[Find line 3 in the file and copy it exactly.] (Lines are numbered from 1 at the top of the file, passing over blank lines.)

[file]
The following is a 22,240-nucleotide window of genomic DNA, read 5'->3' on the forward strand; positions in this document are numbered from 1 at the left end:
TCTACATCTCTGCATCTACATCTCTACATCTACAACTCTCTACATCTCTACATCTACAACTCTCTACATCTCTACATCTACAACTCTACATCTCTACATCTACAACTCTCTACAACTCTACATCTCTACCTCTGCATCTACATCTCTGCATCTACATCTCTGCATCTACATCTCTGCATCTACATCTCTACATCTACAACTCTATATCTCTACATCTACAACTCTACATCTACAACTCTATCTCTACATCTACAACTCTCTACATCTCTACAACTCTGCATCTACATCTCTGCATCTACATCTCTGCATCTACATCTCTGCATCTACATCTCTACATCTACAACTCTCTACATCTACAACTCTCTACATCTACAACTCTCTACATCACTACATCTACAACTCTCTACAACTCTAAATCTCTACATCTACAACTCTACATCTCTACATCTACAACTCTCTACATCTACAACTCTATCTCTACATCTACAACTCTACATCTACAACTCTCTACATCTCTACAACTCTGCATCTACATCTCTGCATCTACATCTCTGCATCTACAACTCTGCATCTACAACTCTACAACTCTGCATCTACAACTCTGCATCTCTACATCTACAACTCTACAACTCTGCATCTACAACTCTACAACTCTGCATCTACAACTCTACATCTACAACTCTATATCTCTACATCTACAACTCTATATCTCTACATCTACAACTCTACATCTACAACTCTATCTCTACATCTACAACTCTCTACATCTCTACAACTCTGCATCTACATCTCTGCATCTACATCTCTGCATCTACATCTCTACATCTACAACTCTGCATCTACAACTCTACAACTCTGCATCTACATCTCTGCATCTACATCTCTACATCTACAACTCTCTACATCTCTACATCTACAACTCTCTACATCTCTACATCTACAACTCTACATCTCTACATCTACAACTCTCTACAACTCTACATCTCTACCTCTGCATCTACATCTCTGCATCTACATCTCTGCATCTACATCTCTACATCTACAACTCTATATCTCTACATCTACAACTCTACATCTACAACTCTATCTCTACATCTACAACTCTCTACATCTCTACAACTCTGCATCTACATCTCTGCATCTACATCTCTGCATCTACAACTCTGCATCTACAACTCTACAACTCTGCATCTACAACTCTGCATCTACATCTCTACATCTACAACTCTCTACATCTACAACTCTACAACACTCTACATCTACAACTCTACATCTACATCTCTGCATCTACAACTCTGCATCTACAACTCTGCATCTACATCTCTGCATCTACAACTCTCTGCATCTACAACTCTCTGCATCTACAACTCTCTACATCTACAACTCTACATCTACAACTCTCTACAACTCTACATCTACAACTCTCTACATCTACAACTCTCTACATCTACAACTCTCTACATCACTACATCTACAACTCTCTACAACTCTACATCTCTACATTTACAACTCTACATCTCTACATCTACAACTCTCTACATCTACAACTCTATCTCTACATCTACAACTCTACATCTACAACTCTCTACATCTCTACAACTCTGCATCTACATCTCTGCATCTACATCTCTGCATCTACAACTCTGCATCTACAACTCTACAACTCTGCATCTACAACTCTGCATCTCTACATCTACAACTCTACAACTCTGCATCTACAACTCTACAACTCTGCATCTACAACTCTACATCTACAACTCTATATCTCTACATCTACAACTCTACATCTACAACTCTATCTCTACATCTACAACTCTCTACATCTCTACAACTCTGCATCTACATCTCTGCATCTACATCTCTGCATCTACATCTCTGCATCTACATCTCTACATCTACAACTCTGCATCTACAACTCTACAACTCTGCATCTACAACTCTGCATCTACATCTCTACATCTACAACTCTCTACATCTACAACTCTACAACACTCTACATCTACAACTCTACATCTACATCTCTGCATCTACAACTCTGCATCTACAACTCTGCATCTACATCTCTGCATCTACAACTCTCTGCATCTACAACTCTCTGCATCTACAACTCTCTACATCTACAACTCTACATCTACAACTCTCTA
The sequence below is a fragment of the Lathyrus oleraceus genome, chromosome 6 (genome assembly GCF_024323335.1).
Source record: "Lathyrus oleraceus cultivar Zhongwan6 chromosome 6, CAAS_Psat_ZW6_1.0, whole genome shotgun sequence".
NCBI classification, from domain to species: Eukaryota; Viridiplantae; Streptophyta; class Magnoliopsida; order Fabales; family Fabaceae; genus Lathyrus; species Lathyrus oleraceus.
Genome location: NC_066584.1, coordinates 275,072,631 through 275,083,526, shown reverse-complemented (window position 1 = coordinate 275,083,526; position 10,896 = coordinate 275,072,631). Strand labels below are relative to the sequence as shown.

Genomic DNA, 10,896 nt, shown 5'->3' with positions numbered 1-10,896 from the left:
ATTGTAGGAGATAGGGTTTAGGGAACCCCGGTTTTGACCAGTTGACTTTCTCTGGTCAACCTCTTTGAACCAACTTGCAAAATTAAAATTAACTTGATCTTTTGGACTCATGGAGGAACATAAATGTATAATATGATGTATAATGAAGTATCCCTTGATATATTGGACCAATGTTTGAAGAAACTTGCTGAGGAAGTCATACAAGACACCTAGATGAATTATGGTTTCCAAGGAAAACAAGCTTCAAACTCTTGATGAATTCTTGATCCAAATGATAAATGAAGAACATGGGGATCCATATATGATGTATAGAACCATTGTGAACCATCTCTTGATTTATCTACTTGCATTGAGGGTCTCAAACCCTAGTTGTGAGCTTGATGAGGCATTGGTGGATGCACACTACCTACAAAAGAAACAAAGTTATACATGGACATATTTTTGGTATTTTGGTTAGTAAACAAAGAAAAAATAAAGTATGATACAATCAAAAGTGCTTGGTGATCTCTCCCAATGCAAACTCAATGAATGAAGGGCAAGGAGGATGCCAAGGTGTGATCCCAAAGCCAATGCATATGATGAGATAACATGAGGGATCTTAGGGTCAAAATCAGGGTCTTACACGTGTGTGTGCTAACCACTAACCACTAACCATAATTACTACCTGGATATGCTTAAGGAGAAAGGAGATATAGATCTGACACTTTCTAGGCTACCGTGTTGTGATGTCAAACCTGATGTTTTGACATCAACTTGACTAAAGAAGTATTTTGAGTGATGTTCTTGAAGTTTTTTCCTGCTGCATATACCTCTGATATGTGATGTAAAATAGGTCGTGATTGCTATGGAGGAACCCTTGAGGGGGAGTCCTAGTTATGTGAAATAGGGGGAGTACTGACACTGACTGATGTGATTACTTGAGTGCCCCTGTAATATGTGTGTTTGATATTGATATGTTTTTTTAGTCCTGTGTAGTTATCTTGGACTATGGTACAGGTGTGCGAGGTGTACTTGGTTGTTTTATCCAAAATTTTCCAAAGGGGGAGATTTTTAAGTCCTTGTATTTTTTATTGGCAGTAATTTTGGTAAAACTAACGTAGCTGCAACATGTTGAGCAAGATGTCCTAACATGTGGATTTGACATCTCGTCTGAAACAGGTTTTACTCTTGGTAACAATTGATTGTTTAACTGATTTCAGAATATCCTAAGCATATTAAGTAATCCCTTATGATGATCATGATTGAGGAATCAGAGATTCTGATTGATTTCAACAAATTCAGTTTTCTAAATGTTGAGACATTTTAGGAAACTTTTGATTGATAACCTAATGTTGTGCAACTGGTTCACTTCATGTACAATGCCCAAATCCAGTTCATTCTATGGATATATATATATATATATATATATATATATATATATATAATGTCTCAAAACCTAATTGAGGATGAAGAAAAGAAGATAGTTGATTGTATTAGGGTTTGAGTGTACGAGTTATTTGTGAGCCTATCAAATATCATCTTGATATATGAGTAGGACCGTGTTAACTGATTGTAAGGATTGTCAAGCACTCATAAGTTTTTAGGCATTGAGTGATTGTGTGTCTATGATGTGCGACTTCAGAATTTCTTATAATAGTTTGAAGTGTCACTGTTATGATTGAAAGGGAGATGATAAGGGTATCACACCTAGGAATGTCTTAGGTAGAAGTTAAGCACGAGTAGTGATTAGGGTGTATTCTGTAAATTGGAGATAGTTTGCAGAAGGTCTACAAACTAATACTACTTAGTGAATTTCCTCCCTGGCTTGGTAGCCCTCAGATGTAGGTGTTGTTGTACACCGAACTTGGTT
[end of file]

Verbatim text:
The sequence below is a fragment of the Lathyrus oleraceus genome, chromosome 6 (genome assembly GCF_024323335.1).